Interspersed amongst this ravishing collection of surprising portraits are several of Clementes more well known self-portraits, in various mediums, which have become signature pieces for the artist. But its the compelling portraitures of a widely divergent circle--artists, writers, film actors, fashion industry icons, business and society headliners, done by Clemente for amusement or for special commissions--that offer a fascinating insight into another side of Francesco Clemente: the internationally famous artist who for years has been a fixture on the New York scene.
For almost two decades, Clemente has divided his time between New York, Italy, and Madras, India, and his art readily acknowledges the influence of these cultures. Clemente is widely considered one of the foremost contemporary artists in America, and his work is celebrated in art collections all over the world. The portraits in Life is Paradise span Clementes entire career as a visual artist, and showcase his versatility with various mediums. This collection gathers together and examines for the first time in detail a little known element of Clemente's oeuvre.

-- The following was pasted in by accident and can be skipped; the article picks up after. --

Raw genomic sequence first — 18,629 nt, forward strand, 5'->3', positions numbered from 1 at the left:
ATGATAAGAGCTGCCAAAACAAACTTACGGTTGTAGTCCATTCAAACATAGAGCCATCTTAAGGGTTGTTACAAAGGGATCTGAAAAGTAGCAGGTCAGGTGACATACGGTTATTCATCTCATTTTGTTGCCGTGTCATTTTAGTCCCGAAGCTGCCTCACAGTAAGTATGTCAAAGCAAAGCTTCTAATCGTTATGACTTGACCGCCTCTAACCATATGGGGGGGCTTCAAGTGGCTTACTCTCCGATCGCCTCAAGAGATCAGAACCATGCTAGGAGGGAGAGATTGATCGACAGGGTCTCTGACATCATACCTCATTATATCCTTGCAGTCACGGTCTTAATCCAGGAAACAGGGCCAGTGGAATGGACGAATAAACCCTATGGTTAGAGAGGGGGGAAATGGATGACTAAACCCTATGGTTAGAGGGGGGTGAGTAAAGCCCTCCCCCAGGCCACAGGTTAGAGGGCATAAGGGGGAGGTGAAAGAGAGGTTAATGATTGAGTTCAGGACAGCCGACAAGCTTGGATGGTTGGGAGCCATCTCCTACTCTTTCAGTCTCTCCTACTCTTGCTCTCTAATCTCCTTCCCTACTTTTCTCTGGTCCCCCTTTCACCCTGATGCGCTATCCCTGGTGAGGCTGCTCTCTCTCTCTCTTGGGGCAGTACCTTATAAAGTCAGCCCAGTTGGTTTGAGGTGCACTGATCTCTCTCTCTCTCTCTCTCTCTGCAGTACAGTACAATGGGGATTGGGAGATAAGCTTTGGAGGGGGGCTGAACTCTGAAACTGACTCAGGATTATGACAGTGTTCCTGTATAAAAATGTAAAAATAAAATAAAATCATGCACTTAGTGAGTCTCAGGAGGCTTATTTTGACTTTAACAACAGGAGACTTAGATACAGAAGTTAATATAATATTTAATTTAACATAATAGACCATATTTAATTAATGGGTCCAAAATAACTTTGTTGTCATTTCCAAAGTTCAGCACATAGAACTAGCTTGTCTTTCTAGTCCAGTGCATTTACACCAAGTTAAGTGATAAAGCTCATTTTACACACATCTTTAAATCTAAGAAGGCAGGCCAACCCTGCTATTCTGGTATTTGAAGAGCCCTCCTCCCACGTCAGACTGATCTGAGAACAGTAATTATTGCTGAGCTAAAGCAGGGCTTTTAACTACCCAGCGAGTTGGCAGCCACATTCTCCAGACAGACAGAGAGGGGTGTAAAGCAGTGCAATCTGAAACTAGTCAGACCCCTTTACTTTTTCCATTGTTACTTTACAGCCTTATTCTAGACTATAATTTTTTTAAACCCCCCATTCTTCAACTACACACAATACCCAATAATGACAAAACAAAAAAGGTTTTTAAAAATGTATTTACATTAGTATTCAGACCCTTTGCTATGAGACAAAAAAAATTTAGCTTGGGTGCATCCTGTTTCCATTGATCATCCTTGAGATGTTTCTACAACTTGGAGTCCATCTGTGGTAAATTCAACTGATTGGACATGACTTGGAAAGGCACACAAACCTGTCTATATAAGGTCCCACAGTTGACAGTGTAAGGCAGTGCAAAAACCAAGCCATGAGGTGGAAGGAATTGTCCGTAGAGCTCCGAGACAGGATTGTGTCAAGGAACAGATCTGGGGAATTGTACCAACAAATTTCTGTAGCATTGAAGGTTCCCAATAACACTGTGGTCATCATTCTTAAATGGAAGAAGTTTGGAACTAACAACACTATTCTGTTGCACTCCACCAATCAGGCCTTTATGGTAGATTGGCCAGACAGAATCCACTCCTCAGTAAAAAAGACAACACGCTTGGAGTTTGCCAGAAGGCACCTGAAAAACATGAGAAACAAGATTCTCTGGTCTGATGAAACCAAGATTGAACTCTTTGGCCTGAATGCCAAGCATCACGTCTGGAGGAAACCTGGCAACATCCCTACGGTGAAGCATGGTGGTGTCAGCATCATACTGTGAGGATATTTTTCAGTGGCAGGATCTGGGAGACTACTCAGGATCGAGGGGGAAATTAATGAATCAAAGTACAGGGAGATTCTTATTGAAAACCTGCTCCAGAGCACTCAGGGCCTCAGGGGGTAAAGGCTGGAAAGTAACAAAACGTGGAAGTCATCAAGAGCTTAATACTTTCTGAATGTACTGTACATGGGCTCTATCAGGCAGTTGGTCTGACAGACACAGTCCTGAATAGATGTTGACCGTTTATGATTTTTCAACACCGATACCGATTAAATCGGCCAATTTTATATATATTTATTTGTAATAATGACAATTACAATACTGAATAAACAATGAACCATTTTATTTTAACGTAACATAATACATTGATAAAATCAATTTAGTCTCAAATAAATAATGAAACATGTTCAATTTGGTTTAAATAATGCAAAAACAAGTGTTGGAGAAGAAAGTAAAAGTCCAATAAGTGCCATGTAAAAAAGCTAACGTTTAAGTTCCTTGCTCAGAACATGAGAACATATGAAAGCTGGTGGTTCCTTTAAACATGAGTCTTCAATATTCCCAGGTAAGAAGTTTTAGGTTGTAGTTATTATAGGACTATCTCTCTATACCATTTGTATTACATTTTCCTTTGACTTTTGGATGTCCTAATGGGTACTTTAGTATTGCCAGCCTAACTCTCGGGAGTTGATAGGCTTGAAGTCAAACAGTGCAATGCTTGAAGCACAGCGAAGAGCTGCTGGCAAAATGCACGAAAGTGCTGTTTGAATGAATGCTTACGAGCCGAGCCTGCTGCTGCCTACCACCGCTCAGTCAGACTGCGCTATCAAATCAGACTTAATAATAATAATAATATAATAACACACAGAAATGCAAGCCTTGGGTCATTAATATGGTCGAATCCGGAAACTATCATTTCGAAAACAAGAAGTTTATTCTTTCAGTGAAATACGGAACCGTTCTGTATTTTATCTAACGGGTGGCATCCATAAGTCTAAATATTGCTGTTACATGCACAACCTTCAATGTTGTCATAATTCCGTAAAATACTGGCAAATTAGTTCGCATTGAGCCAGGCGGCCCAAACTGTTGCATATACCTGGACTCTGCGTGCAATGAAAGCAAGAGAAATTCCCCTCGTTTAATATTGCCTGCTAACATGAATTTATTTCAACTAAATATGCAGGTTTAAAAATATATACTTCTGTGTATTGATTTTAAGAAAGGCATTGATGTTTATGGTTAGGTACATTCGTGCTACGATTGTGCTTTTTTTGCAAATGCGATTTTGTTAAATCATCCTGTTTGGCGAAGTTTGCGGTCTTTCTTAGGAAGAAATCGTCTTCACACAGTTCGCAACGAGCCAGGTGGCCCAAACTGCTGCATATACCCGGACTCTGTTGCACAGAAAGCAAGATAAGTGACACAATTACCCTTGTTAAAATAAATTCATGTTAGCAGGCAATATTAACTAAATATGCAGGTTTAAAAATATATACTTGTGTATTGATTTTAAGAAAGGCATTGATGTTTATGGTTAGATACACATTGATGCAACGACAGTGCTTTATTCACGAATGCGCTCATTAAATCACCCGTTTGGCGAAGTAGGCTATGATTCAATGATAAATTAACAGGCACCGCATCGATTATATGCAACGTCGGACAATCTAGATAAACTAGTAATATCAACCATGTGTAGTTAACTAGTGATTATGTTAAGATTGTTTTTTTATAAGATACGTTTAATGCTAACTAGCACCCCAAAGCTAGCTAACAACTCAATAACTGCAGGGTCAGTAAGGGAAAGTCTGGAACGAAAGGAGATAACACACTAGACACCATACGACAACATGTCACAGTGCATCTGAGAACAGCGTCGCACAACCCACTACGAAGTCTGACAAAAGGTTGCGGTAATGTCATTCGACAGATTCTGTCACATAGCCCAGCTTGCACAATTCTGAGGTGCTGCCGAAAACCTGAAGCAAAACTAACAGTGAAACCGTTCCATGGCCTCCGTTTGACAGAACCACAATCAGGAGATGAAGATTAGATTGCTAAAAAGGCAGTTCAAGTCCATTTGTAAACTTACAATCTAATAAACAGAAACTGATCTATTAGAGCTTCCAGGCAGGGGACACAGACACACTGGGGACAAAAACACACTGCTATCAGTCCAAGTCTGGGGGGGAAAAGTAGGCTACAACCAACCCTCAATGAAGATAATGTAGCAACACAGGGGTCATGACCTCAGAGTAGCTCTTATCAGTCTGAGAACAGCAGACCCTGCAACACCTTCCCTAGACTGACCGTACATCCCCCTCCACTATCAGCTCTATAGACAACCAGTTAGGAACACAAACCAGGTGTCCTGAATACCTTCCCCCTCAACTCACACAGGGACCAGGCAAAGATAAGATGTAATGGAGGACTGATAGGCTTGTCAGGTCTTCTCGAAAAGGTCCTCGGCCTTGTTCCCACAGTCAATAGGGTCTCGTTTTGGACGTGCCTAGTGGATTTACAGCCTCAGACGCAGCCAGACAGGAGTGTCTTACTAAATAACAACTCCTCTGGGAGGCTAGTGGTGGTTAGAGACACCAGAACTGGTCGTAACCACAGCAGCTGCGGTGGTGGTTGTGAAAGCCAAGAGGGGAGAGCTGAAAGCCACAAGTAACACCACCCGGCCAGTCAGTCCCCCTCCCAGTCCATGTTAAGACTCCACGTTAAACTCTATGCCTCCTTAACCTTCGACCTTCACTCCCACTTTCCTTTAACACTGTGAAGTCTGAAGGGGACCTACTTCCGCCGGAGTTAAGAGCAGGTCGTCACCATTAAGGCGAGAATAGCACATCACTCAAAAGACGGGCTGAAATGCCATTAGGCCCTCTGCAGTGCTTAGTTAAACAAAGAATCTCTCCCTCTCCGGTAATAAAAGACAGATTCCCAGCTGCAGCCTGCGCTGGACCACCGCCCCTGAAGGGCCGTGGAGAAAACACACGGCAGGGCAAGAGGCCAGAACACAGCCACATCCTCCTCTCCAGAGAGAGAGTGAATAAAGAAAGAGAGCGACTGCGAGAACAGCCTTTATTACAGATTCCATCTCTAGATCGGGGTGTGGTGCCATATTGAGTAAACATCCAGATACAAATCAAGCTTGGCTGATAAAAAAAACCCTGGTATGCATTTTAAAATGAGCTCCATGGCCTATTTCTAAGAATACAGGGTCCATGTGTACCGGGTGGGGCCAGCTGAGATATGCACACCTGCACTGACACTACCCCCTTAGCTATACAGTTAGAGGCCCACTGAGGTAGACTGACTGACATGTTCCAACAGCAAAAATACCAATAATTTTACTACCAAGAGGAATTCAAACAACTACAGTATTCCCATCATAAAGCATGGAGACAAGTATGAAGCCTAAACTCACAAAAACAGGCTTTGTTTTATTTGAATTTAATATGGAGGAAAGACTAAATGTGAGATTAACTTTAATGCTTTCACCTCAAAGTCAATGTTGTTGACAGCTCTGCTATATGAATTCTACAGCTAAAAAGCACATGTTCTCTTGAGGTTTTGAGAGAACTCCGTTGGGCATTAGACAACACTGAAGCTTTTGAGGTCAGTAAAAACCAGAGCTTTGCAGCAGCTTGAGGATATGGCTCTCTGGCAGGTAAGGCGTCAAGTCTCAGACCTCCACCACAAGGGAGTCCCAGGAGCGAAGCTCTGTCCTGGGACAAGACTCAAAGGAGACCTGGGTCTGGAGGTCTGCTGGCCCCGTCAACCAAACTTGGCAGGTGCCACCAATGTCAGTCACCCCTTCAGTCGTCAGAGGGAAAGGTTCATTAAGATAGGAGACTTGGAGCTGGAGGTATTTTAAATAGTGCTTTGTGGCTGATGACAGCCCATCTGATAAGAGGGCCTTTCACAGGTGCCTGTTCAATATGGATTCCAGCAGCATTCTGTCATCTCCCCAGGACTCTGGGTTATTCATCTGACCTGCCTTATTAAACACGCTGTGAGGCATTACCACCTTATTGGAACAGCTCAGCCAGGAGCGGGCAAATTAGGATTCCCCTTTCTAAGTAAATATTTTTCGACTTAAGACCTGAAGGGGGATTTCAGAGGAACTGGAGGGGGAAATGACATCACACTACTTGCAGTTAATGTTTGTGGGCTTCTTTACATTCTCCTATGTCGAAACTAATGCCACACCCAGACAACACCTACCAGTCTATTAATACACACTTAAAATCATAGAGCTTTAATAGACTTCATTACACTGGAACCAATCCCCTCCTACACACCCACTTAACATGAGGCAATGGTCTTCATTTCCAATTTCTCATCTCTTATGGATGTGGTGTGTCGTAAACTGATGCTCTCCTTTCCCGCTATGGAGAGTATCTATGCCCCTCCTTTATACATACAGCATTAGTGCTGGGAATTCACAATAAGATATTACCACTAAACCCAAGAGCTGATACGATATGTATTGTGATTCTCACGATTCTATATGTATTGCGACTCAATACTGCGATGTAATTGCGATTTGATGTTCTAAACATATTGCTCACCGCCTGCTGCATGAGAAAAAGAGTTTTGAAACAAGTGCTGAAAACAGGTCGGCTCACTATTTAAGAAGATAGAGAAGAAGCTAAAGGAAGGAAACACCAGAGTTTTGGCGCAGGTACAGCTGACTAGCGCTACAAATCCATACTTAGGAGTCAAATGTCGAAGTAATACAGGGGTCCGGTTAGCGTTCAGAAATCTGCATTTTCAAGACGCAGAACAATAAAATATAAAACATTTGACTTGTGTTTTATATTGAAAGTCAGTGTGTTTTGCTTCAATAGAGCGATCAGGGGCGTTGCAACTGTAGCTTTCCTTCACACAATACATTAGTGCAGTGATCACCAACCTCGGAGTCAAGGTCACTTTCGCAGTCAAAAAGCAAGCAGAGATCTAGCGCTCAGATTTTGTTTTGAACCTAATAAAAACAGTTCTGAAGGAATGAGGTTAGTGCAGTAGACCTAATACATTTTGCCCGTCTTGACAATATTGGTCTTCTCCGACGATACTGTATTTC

Lavishly produced and designed (with one egregious exception: in a series of watercolors the face of the subject falls within the "gutter," or centerfold, of the book, making it absolutely impossible to see), Life Is Paradise is divided into thematic chapters. Some rubrics--"Poets," "Oil on Wood," "Great Expectations," "Children," "Devi," "New York Muses," "Voices"--are literal: Robert Creeley and the late Allen Ginsberg are in the "Poets" section, for example. However, some are more wide-ranging: the watercolors include a vast selection of famous faces (as well as more poets, like John Ashbery). And the number of celebrities is staggering: Anne Bancroft, Gwyneth Paltrow, Toni Morrison, Fran Lebowitz, Philip Glass, and dozens of others. But it is the art that mesmerizes the reader. Some of Clemente's portraits are phenomenally precise and delicate; some are violent, dark, and wild; the eyes are always dominant; but all are "done" differently, seen differently, presented differently--masklike on one page, psychologically engaging on the next. Clemente's inventiveness--and this book represents only a small part of his vast output--can leave a reader breathless, wondering how many ways there are to approach the combination of a human countenance and a blank page. --Peggy Moorman